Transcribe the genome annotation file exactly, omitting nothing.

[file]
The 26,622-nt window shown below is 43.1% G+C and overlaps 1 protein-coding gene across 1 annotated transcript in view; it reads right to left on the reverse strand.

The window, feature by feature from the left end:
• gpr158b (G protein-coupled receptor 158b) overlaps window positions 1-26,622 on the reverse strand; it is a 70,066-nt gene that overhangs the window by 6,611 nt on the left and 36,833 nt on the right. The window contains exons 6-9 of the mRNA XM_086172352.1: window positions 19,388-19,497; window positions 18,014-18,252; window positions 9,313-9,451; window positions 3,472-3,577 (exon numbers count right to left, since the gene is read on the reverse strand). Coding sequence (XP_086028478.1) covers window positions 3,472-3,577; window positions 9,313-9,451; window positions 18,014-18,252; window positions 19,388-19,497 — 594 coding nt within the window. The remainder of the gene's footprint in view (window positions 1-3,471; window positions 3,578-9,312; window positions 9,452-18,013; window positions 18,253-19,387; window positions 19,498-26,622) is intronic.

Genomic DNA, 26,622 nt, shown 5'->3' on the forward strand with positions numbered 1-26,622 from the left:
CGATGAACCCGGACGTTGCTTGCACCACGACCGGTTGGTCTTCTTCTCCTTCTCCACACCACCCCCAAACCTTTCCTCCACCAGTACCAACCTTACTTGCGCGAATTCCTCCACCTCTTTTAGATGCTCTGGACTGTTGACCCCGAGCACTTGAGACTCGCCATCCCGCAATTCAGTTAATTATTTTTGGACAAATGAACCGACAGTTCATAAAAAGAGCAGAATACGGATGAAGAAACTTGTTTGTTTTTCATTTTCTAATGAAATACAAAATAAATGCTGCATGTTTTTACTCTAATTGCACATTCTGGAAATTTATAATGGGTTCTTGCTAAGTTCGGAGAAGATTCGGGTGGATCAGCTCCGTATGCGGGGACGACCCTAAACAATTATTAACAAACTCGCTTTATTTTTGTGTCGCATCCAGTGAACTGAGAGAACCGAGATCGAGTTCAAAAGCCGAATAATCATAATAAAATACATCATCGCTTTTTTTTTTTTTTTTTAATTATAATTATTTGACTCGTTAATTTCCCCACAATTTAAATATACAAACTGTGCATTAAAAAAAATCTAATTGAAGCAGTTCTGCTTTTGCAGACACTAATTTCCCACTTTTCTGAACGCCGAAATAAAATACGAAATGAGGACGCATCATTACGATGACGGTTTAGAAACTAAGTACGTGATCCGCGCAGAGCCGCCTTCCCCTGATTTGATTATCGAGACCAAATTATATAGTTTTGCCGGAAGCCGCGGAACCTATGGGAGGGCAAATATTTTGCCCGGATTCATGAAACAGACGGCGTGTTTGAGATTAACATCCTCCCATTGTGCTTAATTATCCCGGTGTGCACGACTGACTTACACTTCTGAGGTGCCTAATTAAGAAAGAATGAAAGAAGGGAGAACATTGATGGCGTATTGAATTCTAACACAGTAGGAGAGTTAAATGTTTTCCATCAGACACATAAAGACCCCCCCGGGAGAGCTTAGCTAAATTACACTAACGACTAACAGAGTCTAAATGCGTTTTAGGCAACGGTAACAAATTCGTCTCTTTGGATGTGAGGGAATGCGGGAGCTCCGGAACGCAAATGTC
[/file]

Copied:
The 26,622-nt window shown below is 43.1% G+C and overlaps 1 protein-coding gene across 1 annotated transcript in view; it reads right to left on the reverse strand.

The window, feature by feature from the left end:
• gpr158b (G protein-coupled receptor 158b) overlaps window positions 1-26,622 on the reverse strand; it is a 70,066-nt gene that overhangs the window by 6,611 nt on the left and 36,833 nt on the right. The window contains exons 6-9 of the mRNA XM_086172352.1: window positions 19,388-19,497; window positions 18,014-18,252; window positions 9,313-9,451; window positions 3,472-3,577 (exon numbers count right to left, since the gene is read on the reverse strand). Coding sequence (XP_086028478.1) covers window positions 3,472-3,577; window positions 9,313-9,451; window positions 18,014-18,252; window positions 19,388-19,497 — 594 coding nt within the window. The remainder of the gene's footprint in view (window positions 1-3,471; window positions 3,578-9,312; window positions 9,452-18,013; window positions 18,253-19,387; window positions 19,498-26,622) is intronic.

Genomic DNA, 26,622 nt, shown 5'->3' on the forward strand with positions numbered 1-26,622 from the left:
CGATGAACCCGGACGTTGCTTGCACCACGACCGGTTGGTCTTCTTCTCCTTCTCCACACCACCCCCAAACCTTTCCTCCACCAGTACCAACCTTACTTGCGCGAATTCCTCCACCTCTTTTAGATGCTCTGGACTGTTGACCCCGAGCACTTGAGACTCGCCATCCCGCAATTCAGTTAATTATTTTTGGACAAATGAACCGACAGTTCATAAAAAGAGCAGAATACGGATGAAGAAACTTGTTTGTTTTTCATTTTCTAATGAAATACAAAATAAATGCTGCATGTTTTTACTCTAATTGCACATTCTGGAAATTTATAATGGGTTCTTGCTAAGTTCGGAGAAGATTCGGGTGGATCAGCTCCGTATGCGGGGACGACCCTAAACAATTATTAACAAACTCGCTTTATTTTTGTGTCGCATCCAGTGAACTGAGAGAACCGAGATCGAGTTCAAAAGCCGAATAATCATAATAAAATACATCATCGCTTTTTTTTTTTTTTTTTAATTATAATTATTTGACTCGTTAATTTCCCCACAATTTAAATATACAAACTGTGCATTAAAAAAAATCTAATTGAAGCAGTTCTGCTTTTGCAGACACTAATTTCCCACTTTTCTGAACGCCGAAATAAAATACGAAATGAGGACGCATCATTACGATGACGGTTTAGAAACTAAGTACGTGATCCGCGCAGAGCCGCCTTCCCCTGATTTGATTATCGAGACCAAATTATATAGTTTTGCCGGAAGCCGCGGAACCTATGGGAGGGCAAATATTTTGCCCGGATTCATGAAACAGACGGCGTGTTTGAGATTAACATCCTCCCATTGTGCTTAATTATCCCGGTGTGCACGACTGACTTACACTTCTGAGGTGCCTAATTAAGAAAGAATGAAAGAAGGGAGAACATTGATGGCGTATTGAATTCTAACACAGTAGGAGAGTTAAATGTTTTCCATCAGACACATAAAGACCCCCCCGGGAGAGCTTAGCTAAATTACACTAACGACTAACAGAGTCTAAATGCGTTTTAGGCAACGGTAACAAATTCGTCTCTTTGGATGTGAGGGAATGCGGGAGCTCCGGAACGCAAATGTC